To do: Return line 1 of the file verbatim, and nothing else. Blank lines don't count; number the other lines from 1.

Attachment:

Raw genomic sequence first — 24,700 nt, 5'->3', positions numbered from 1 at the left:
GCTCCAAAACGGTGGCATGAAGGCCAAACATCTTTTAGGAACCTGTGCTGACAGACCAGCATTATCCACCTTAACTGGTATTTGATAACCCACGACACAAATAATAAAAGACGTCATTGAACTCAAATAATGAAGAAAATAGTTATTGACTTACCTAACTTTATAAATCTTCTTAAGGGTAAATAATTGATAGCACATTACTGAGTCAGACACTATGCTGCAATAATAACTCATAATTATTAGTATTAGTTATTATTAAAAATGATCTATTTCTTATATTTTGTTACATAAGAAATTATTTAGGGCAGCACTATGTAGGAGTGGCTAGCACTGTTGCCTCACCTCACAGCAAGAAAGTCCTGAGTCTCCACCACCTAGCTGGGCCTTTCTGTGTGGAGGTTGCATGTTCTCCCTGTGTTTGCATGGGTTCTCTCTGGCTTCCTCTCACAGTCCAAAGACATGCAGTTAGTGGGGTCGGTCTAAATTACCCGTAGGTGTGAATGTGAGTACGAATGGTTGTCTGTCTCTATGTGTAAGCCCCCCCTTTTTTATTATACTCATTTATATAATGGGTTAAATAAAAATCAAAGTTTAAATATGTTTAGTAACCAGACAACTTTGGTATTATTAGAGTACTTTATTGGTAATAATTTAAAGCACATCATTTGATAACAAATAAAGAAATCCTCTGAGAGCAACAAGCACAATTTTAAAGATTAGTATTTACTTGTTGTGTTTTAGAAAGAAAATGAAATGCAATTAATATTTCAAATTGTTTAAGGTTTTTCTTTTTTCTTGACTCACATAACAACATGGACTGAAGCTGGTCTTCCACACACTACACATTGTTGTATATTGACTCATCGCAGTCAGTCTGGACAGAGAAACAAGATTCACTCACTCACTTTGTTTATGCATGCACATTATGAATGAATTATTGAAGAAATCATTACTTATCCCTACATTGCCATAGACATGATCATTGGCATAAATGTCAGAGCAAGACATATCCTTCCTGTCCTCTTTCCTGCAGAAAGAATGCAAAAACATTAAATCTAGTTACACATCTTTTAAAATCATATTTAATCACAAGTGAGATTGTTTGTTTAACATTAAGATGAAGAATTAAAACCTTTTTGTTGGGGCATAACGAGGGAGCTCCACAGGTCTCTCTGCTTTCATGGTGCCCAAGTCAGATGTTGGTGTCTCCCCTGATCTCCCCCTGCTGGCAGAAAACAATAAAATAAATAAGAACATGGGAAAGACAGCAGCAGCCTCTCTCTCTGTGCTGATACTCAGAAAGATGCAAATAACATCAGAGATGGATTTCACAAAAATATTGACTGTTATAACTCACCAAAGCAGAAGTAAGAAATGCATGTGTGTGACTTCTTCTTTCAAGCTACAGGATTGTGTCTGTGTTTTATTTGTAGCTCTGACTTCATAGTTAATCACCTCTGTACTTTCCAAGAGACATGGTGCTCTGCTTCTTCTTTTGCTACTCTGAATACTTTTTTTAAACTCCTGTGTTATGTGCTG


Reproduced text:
Raw genomic sequence first — 24,700 nt, 5'->3', positions numbered from 1 at the left: